However, the other thing that the beers propelled into the forefront of my thoughts was a memory of InBev’s Artois Bock, which perhaps one could say was one of the first attempts by a massive brewery to go all craft. Released in 2005 after much tasting and contemplation by the likes of Michael Jackson and Mark Dorber, it had, according to a piece I wrote in the Morning Advertiser at the time, ‘a smart stainless steel font and bespoke glassware, while quirky ads told the trade of this new arrival in what was called the “Artois family”’. No mention of the taste then.
One of my main memories of it was that in 2005 I was in my first year as secretary of the British Guild of Beer Writers and one of our major awards was sponsored by Artois Bock and InBev, which didn’t go down well with some members (InBev had announced the closure of the Hoegaarden brewery at the time). It was served at the Guild’s awards and dinner (and untouched by some) along with caramelized boneless quail with grapes, shallots and a Fuller’s Honey Gold reduction, accompanied by sweet and sour endive; meanwhile a wine writer won the eponymous award. The Artois family was then joined by something called Peeterman, an ethereal (read bland) light beer and then the ‘oak-aged’ lager Eiken Artois — all went the way of the ark in 2008.
I suppose it was all an attempt to give the brewers of Stella a bit of an upmarket cache, but as soon as I saw bottles of the Bock knocked down to £1 in the supermarkets I guessed the beer’s days were numbered — the beer was ok, but I seem to recall being underwhelmed by its character, disappointed, especially as the tasting notes on a chalkboard in the White Horse seemed to bear little relationship to what was in my glass (I blamed myself). Meanwhile, Peeterman was incredibly watery and I never even bothered to try Eiken.
I hope that the larger breweries continue to produce their niche beers, if only to demonstrate that their brewers can make good beers beyond the ones they make day in and day out (I also hope that they can perform that great mythical dance of being a ‘gateway beer’). However, if you see the bottles discounted in the supermarket then remember Artois Bock, the beery Nineveh of its day.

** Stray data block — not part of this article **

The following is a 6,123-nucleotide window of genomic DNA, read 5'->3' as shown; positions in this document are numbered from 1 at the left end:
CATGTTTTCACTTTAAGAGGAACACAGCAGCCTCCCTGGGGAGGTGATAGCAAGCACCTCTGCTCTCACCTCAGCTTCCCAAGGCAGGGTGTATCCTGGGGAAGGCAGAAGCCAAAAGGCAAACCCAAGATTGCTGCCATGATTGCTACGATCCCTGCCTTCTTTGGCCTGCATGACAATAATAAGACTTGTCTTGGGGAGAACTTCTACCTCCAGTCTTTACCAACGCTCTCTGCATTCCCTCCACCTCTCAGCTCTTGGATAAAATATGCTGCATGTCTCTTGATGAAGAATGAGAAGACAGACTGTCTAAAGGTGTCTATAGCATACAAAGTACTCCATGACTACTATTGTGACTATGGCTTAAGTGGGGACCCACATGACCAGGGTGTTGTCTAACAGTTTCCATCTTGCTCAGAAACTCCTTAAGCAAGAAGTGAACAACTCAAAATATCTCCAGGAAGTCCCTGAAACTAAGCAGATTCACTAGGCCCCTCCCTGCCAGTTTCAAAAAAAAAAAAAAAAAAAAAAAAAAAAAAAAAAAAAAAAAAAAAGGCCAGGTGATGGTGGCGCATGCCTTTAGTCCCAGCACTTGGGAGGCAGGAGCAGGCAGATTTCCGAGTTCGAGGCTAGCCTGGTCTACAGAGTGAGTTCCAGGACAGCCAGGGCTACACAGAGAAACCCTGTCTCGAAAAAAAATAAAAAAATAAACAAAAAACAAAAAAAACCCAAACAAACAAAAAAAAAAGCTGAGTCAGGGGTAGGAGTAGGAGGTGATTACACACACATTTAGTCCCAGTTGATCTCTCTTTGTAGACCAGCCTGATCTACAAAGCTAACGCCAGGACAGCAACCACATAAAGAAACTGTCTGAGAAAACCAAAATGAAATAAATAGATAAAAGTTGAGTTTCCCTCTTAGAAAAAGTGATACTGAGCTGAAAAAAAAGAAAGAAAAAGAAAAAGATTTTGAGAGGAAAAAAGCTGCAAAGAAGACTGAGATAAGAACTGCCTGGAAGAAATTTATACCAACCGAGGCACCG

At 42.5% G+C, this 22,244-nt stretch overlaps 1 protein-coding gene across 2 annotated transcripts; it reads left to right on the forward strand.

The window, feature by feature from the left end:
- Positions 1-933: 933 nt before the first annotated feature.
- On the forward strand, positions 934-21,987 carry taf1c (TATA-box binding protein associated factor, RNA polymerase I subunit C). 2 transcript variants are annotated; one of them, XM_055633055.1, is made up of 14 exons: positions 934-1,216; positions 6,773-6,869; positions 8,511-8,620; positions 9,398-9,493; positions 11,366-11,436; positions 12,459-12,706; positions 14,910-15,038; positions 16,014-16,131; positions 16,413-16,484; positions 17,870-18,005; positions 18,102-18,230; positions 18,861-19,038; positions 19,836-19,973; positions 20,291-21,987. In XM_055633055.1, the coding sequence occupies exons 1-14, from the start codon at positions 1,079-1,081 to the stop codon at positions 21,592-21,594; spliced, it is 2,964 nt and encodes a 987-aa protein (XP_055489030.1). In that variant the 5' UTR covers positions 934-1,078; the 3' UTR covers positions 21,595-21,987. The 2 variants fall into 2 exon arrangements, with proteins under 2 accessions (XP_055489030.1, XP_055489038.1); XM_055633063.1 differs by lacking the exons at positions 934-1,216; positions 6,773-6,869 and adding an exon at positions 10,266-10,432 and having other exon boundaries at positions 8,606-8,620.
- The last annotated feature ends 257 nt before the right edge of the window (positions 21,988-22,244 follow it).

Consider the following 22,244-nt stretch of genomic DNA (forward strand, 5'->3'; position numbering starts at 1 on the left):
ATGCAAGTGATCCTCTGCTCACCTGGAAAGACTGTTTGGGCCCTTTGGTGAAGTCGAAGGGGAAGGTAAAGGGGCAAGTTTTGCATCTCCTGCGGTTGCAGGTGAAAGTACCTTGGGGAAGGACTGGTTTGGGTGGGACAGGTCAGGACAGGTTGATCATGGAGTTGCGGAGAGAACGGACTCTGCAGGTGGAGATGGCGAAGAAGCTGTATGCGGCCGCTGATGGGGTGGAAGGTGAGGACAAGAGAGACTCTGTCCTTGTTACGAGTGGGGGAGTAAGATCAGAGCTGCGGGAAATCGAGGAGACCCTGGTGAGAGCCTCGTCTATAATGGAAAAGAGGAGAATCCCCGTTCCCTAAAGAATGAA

Bizarrely, Guinness had a craft marque as long ago as 1998, with a witbier and a dark lager in the range. It never got past the test phase, which is unfortunate as it was way ahead of its time.ReplyDelete
I must admit I didn't bother with these beers when they came out, but I subsequently saw Peeterman was an obscure old style and I wondered if I'd missed out. I'm glad to hear I didn't.ReplyDelete
As I was reading, I was also thinking of the St. James's Gate beers. There was a "Pilsner Gold" too. Think I only have a photo of the glass I once had.ReplyDelete
The problem with big brewing corporations attempting to do something niche is that whatever character they beer may have had at the prototype stage will more often than not be gradually stripped by power point presentations, forecast, budgets, focus groups, etc. If only they trusted their brewers a bit more than their economists and MBA'sReplyDelete
Ed, I felt the same until I let the liquid flop on my tongue like a beached whale of no flavourReplyDelete
BN/Barry — and then there was Heineken and its tripel, apparently
Max — marketeers never trust brewers it seems to me
Is that the one Heineken home-brewed in its museum? Ron P. has a report here.Delete
yes that’s the one I was thinking of and I recall Ron writing aboutReplyDelete
Surely Marstons have always been craft? They brew real ale anyway, and that makes them craft in my book.ReplyDelete
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